About Community Health Centers
We have included information on community health centers, and FQHCs more specifically, from external resources, provided below.
Types of Health Centers
There are numerous types of health centers that serve as our nation’s “safety-net,” including but not limited to the following: Federally Qualified Health Centers (FQHC), Rural Health Clinics (RHCs), and Look-Alikes (LAs).
Q: What are Federally Qualified Health Centers (FQHCs)?
A: Federally Qualified Health Centers (FQHCs) are the main organizations receiving a government grant under the Health Center Program Section 330 of the Public Health Service Act to serve medically underserved areas or populations. FQHCs are required to provide comprehensive services to an underserved area or population, offer a sliding fee scale, have an ongoing quality assurance program, and have a governing board of directors, the majority of whom are patients of the health center. FQHCs are required to provide health care services to patients regardless of their ability to pay. They must also offer transportation assistance as an enabling service.
Q: What are Rural Health Clinics (RHCs)?
A: Rural Health Clinics are federally funded health centers providing services in areas designated as non-urban and underserved or having a current healthcare shortage. RHCs meet the requirements of Section 330 of the Public Health Service Act and are certified to receive special Medicare and Medicaid reimbursements.
Q: What are Look-Alikes (LAs)?
A: Also known as FQHC Look-Alikes or Health Center Program Look-Alikes, these health centers meet all of the requirements of the Health Center Program including providing comprehensive health care services but do not receive government grant funding under the Health Center Program. Look-Alikes are, however, eligible for reimbursement through Medicare and Medicaid under similar methodologies as FQHCs; are eligible to purchase discounted drugs through the 340B Federal Drug Pricing Program; and may access National Health Service Corps providers.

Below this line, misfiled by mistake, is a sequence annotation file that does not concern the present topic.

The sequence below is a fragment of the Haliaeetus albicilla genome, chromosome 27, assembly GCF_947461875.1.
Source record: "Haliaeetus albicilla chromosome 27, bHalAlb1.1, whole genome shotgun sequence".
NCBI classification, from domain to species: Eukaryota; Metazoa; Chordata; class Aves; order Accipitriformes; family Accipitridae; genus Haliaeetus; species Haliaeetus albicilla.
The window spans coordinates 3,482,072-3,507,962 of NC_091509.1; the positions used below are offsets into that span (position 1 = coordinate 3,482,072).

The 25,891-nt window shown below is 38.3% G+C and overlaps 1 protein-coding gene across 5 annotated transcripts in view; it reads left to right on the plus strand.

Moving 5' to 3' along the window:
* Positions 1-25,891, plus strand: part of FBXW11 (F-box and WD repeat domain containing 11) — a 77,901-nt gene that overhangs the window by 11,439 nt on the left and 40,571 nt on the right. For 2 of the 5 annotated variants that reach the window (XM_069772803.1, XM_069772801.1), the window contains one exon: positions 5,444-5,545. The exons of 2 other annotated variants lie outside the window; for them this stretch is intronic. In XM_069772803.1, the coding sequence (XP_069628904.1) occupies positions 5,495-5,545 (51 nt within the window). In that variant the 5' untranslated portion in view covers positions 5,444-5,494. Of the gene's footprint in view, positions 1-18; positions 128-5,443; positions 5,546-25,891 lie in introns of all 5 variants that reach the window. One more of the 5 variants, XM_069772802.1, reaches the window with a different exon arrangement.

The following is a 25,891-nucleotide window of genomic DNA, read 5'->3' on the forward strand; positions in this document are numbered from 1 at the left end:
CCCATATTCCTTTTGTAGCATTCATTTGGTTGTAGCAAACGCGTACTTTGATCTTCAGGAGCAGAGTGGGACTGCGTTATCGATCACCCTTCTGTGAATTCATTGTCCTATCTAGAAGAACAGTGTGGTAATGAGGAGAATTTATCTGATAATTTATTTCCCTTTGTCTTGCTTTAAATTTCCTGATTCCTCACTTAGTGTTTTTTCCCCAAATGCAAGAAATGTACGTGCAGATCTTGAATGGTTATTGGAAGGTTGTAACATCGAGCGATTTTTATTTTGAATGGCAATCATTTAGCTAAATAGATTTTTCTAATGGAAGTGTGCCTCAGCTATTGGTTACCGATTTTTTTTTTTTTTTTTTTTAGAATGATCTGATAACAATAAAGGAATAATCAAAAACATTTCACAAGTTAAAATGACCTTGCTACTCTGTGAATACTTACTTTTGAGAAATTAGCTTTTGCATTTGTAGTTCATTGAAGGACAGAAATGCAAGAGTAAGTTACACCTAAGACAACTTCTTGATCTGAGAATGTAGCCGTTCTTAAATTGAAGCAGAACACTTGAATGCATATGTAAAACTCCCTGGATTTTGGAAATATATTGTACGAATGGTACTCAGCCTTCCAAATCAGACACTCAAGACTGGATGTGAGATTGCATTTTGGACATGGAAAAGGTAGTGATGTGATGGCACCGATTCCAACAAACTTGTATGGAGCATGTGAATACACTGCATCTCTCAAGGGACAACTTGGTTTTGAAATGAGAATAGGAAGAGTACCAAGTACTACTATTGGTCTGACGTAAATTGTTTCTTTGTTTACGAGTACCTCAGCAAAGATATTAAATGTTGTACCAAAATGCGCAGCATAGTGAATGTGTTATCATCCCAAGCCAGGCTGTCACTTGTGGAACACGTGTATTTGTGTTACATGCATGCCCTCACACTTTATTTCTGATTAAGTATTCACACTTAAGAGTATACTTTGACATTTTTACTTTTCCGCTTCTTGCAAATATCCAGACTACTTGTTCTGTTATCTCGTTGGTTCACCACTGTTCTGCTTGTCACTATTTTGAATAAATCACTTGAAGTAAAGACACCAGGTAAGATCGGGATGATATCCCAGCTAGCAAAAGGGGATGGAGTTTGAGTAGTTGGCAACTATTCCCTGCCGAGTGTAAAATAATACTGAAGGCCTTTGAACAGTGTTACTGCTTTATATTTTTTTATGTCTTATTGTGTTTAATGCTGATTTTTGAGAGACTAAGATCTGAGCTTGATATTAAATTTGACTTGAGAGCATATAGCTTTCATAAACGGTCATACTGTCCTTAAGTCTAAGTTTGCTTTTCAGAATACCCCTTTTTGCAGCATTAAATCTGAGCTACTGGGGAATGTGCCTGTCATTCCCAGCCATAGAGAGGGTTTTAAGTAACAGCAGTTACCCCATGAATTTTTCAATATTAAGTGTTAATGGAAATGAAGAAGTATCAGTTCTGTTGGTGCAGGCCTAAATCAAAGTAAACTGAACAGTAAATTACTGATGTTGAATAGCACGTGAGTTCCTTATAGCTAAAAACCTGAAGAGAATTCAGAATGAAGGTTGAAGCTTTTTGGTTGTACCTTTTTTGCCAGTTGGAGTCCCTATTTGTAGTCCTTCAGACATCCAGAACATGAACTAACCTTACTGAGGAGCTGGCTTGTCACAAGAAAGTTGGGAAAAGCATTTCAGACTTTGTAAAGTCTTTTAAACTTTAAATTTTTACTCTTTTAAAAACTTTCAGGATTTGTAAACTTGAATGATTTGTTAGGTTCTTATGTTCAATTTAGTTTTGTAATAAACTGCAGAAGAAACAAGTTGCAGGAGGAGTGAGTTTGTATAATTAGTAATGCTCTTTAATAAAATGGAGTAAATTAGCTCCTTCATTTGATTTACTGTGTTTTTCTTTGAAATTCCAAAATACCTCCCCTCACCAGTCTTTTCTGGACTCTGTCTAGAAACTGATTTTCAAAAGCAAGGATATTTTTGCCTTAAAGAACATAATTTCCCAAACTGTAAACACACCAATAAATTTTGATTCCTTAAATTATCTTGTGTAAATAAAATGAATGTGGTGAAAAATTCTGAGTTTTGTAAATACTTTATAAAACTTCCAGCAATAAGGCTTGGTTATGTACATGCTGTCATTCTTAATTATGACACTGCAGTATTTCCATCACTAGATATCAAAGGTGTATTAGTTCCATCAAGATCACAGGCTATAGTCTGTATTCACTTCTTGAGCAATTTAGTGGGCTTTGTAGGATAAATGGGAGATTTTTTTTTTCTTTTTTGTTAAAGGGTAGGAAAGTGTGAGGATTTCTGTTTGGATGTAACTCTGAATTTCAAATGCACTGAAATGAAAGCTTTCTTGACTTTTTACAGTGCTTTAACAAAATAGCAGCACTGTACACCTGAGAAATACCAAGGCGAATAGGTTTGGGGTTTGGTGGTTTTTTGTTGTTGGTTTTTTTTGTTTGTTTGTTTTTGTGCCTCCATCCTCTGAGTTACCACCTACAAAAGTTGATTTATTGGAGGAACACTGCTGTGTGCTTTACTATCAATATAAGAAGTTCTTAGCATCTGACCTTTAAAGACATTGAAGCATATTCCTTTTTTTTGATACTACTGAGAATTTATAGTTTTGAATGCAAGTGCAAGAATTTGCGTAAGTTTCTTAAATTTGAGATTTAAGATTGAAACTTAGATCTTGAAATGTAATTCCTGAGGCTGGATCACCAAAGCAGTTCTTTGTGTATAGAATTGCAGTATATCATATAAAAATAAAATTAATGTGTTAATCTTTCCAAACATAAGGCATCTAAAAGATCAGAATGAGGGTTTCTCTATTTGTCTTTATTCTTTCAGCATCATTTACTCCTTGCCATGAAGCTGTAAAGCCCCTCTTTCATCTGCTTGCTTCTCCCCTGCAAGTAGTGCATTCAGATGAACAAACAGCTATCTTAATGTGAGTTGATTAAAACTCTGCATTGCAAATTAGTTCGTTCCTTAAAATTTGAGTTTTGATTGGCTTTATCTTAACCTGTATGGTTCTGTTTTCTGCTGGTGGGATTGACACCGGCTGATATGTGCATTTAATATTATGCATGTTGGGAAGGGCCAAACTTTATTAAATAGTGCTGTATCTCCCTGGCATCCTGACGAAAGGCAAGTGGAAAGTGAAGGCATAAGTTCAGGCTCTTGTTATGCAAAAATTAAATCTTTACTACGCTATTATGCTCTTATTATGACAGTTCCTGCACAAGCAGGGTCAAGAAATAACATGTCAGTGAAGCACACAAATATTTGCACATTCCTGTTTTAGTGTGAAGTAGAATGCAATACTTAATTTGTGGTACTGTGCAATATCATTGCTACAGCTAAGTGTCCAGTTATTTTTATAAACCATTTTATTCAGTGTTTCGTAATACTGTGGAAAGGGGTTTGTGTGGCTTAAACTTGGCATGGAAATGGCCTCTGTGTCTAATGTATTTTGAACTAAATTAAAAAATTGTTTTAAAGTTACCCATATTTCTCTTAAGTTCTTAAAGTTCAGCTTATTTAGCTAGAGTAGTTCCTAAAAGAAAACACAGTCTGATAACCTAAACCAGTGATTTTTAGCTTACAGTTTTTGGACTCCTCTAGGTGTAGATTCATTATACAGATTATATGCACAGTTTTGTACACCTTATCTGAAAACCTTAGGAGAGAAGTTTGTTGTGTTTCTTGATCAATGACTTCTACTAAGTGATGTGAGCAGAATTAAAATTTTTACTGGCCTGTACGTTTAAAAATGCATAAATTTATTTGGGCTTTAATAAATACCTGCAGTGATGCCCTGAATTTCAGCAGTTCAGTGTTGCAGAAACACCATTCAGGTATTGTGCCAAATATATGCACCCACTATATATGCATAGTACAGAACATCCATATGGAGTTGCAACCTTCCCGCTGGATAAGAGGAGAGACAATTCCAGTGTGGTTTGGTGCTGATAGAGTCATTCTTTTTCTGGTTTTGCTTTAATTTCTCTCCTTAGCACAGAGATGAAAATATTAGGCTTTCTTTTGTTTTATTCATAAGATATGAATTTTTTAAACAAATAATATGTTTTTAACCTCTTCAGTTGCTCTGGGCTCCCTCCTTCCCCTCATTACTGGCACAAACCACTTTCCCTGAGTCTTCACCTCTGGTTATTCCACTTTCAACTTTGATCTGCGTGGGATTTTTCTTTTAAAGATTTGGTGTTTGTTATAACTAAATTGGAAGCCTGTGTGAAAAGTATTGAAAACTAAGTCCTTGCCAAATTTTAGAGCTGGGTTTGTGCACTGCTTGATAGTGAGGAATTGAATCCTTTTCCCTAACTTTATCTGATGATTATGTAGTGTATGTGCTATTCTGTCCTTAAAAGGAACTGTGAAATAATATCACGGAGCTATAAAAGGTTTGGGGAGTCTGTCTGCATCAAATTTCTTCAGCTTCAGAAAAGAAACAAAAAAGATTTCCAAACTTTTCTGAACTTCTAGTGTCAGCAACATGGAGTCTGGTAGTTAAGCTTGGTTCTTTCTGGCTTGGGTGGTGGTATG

Q: Is there any overlap between FQHCs and RHCs?
A: No, health centers that are approved as FQHCs may not be concurrently approved as RHCs, or vice versa.
Q: What are Community Health Centers (CHCs)?
Extracted from: Charlotte Lozier Institute, Fact Sheet: Reallocating Planned Parenthood’s Federal Funding to Comprehensive Health Centers
There is no lack of information on Federally Qualified Health Centers. However, what’s out there is a hodgepodge of confusing, sometimes conflicting information that often leaves more questions than answers. We have endeavored to point you in the right direction to answer your questions, and we’ve included links to trusted resources to supplement the information on our site.
According to the Health Resources and Services Administration (HRSA), FQHCs:
- Qualify for funding under Section 330 of the Public Health Service Act (PHS).
- Qualify for enhanced reimbursement from Medicare and Medicaid*, as well as other benefits
- Serve an underserved area or population
- Offer a sliding fee scale
- Provide comprehensive services (either on-site or by arrangement with another provider), including:
- Preventive health services
- Dental services
- Mental health and substance abuse services
- Transportation services necessary for adequate patient care
- Hospital and specialty care
- Have an ongoing quality assurance program
- Have a governing board of directors
*Certain tribal organizations and FQHC Look-Alikes (organizations that meet PHS Section 330 eligibility requirements, but do not receive grant funding) also may receive special Medicare and Medicaid reimbursement.
DO YOU WANT TO BECOME AN FQHC OR PARTNER WITH ONE?
FQHC Associates works with many types of organizations, including Primary Care Associations, Hospital Systems, Behavioral Health Centers, Medical Practices, Academic Institutions, and Not-For-Profit Community Organizations.
OUR AREAS OF EXPERTISE INCLUDE:
- Development of new FQHCs & Look-Alikes
- Hospital system/FQHC partnerships
- Integrated primary care/behavioral health
Do you want to become an FQHC?
For any community or organization who is interested in becoming an FQHC, there are a number of resources available. The National Association of Community Health Centers (NACHC) has prepared an excellent guide (last revised in July 2011, but still very useful) called “So You Want to Start a Health Center” that provides an overview of the program.
Here are some more useful links for those interested in starting or becoming an FQHC:
When there are no funding opportunities available, organizations have another option: the FQHC Look-Alike. Since applicants are not competing for a portion of a fixed pot of funding, the process is different. This process is outlined in a HRSA document: Look-Alike Initial Designation Application Instructions.
Need More Help?
For personalized help and information to assist your organization in becoming an FQHC, fill out the form below to contact .